Aggie Law Students Pursue Dignity for Impoverished Local Community

Posted by NRS on Apr 23, 2019 11:36:09 AM

In the fall of 2018, Aggie law students teamed with environmental attorney Mark McPherson to assist in bringing sewage and potable water services to the Dallas County community of Sand Branch. Although the community is located near an operating water plant, Sand Branch has never enjoyed running water due to its unincorporated status. (For background information, please see here, here, and here).

_ Students present research findings to Attorney Mark McPhersonStudents completed a research paper outlining legal requirements for the Sand Branch community to successfully sell fresh produce and eggs to farmers markets, restaurants, and retail outlets. This preliminary research provided the community with crucial information to continue building its argument for why Dallas County should supply Sand Branch with running water.

To many of the students involved, the fact that a Dallas County community is still without running water is fascinating. This revelation became the motivation for the pro-bono research project and brought together students and faculty with various interests and areas of expertise, such as agricultural law, food and beverage law, water law, environmental law, and policymaking.

Students presented their research to McPherson in November, and have since continued to stay up-to-date with Sand Branch’s efforts to secure services for its community members. Third year students Lauren Thomas and Kristin Newby, along with faculty supervisor Lisa Rich, recently attended a committee meeting to meet the local team working on behalf of the Sand Branch community.

“Meeting the committee members who have worked on this ongoing project for several years now was very inspiring,” said Newby. “Not only was each committee member an impressive and accomplished individual, but the collective compassion and perseverance was reminiscent of the altruistic side of law, too. It was lovely to hear that our relatively small contribution really helped a community in need, and hopefully will continue to help.”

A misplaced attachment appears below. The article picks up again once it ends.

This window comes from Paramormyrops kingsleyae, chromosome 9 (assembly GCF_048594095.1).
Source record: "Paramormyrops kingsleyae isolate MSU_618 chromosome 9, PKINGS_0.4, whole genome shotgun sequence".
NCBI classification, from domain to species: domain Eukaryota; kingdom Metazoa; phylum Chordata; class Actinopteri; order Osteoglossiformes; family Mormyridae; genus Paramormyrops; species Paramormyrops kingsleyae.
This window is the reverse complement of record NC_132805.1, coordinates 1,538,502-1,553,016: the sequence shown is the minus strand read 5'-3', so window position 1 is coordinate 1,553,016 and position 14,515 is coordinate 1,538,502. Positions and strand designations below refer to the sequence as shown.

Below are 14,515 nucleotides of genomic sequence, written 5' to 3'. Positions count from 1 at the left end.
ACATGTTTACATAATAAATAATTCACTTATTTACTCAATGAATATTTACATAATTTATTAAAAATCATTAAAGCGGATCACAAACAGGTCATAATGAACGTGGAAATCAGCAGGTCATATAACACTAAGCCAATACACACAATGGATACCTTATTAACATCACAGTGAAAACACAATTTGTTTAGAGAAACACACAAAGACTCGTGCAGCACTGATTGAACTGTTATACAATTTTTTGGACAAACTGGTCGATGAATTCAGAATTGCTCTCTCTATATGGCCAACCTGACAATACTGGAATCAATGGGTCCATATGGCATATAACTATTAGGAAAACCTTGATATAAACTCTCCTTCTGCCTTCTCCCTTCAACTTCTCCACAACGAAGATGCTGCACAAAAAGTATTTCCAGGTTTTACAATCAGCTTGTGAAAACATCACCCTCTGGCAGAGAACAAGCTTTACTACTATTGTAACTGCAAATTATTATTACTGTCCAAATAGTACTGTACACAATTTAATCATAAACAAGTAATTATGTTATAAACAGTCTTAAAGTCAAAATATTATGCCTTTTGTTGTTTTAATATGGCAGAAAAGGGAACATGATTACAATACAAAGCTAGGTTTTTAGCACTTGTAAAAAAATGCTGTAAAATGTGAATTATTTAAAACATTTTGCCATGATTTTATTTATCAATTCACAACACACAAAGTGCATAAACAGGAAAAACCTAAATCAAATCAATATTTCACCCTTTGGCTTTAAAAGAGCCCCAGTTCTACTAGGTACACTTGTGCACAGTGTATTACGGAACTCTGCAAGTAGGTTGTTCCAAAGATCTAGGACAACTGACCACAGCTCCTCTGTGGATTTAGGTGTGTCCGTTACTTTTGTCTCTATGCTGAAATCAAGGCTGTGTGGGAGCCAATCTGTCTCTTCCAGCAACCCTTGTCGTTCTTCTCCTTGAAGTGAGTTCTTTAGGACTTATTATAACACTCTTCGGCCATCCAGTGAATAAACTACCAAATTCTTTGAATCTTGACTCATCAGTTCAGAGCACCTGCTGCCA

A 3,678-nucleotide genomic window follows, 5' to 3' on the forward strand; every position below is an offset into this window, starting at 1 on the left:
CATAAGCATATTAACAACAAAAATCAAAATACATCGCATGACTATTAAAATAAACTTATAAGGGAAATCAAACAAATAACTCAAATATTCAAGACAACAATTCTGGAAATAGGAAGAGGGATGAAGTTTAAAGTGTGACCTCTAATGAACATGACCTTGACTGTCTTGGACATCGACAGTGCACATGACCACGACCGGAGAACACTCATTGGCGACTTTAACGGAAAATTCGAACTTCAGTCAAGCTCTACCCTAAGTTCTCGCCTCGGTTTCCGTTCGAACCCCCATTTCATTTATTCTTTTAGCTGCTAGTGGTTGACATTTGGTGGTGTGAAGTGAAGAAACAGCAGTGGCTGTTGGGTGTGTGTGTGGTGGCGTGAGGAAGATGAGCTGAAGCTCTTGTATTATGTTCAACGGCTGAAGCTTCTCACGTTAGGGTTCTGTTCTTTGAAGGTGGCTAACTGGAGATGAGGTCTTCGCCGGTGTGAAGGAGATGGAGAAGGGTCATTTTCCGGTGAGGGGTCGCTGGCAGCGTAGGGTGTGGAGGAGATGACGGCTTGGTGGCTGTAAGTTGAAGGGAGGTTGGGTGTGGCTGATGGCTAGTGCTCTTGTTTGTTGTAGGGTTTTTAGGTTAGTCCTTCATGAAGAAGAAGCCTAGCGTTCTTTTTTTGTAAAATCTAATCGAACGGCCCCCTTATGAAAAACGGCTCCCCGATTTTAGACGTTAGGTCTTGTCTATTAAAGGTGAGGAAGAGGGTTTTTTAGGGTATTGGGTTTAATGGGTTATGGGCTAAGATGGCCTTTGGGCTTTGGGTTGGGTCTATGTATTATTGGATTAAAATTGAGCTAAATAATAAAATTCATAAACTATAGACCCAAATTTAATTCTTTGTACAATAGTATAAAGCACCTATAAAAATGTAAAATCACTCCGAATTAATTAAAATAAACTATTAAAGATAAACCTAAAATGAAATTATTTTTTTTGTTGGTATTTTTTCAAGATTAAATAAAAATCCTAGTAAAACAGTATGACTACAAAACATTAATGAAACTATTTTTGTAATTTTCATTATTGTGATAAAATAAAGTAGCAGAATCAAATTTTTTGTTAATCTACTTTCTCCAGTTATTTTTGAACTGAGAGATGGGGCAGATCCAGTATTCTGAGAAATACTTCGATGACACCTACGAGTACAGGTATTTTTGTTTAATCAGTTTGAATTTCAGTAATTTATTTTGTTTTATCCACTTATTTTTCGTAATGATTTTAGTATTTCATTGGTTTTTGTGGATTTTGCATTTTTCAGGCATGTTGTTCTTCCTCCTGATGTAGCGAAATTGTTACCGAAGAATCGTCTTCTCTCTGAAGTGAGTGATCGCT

Students, staff, and committee members are hopeful to continue this partnership with the community and one day visit a Sand Branch community with running water.


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Natural resources are an integral and undeniable component of modern societies globally. These resources are critical for energy, agriculture, manufacturing and economic development in general. Our natural environment is a highly complex and integrated system, and sound decision-making related to the sustainable management of natural resources and the environment requires a broad and interdisciplinary approach. Acknowledging the centrality and complexity of natural resources systems, the Natural Resources Systems (NRS) Program at Texas A&M School of Law endeavors to train and offer real world experience to students on law and policy issues related to exploitation, management and conservation, and advance research on natural resources that connects with other disciplines and with communities worldwide.

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